In a previous post, we talked about how the way you choose and use your computer mouse can affect your typing speed and even lead to problems like repetitive stress injuries. Today we’ll look at some of the options in mouse styles, and provide ergonomic tips on how to use your computer tools to reduce your risk of muscle strain while helping improve your typing skills.
Most mice are approximately hand-shaped, whether they’re flat or rounded, and can be either plugged into a computer or laptop, or use a wireless connection. If you have limited desk space, you might find a wireless mouse to be more convenient, because it gives you more flexibility in where you put it. This style is common in office environments.
For people who do a lot of gaming, there’s another style of mouse that’s shaped like a joystick. A new style of ergonomic mouse uses this model, because having your hand and arm in that position is more natural than keeping the wrist flat. In this model, the click controls are on the side and top of the joystick, and you’ll find that you use your thumb more often. This mouse is a good choice for people who might be prone to carpal tunnel syndrome.
No matter what style you use, remember that the position you have your hand in while using a mouse is just as important as the position your hands are in on the keyboard when typing. If possible, try to get a platform for the mouse that puts it just over the numeric keypad to the right of the keyboard. This will allow your right hand, wrist, and arm to keep approximately the same position when you move between the keys and the mouse. If you’re left-handed, try to keep the mouse as close as possible to the keyboard so that you aren’t stretching your arm out to the side.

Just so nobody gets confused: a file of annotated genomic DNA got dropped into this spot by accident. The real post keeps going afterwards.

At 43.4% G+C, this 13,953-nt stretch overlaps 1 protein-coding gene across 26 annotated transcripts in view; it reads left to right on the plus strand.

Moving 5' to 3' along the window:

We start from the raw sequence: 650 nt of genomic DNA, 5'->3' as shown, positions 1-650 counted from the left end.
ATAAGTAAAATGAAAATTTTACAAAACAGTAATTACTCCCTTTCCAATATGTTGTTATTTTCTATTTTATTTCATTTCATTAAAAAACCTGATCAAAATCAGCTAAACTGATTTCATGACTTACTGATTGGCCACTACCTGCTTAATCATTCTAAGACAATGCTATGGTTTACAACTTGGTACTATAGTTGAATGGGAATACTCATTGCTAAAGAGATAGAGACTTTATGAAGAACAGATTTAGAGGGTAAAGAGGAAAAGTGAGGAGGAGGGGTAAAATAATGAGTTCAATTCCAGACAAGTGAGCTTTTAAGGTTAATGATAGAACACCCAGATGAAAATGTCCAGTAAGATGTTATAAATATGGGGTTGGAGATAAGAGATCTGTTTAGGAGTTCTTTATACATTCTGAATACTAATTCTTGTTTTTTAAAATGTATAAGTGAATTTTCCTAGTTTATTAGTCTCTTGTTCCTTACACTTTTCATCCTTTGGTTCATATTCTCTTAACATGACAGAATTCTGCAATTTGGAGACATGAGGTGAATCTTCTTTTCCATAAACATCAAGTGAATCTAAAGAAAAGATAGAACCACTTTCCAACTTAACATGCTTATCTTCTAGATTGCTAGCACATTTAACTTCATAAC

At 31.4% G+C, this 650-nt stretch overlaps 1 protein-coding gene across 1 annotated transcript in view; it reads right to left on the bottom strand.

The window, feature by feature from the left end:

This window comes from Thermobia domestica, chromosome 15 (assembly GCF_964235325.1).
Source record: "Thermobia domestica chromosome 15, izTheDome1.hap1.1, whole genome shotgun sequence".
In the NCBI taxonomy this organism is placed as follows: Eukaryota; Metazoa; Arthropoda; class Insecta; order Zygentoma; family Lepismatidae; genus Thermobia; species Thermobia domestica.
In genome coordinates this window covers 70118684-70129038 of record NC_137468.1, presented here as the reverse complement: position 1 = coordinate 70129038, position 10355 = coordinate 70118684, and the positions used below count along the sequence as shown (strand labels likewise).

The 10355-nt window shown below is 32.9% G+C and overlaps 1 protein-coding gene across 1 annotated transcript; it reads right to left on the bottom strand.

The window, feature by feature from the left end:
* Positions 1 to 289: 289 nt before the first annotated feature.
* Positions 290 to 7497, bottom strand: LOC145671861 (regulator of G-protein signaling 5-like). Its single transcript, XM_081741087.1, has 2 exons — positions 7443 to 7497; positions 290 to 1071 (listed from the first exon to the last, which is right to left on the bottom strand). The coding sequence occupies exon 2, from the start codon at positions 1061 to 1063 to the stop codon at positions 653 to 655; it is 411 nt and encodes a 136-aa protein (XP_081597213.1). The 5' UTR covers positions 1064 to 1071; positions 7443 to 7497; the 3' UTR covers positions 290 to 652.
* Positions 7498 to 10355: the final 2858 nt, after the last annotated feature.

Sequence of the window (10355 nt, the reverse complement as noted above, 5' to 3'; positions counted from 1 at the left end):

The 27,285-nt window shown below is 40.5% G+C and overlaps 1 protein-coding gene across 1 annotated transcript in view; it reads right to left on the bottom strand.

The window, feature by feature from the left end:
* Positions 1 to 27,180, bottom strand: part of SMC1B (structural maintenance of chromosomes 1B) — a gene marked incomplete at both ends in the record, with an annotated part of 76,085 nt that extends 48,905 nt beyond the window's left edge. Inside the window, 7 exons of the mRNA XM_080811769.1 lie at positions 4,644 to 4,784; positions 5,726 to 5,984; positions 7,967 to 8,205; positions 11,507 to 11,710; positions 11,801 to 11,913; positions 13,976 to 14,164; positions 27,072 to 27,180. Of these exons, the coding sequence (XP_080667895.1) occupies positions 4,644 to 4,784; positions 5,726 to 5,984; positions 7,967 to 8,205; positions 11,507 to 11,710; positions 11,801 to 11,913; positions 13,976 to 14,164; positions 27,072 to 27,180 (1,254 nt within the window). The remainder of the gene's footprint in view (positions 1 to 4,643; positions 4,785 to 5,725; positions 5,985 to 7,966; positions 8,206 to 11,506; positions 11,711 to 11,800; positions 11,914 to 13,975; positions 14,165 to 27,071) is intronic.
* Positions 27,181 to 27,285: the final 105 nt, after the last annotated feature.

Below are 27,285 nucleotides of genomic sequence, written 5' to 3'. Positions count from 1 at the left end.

Many people recommend using a wrist rest to avoid injury when using a mouse, but in fact putting pressure on the wrist at the base of the palm actually cuts off circulation, and this can lead to more risk of injury, not less. If you have your mouse correctly situated, the natural curve of your hand and arm will help you keep your wrist elevated in the proper position.
When using the mouse, don’t restrict your movements to your wrist alone. Use your entire forearm to move the mouse – you’re not moving it much from side to side or back and forth, but try to keep the line of your forearm and wrist straight. When you bend your wrist from side to side to move the mouse and cursor, you’re putting additional strain on the tendons and muscles in your wrist.
What type of mouse would you recommend using?
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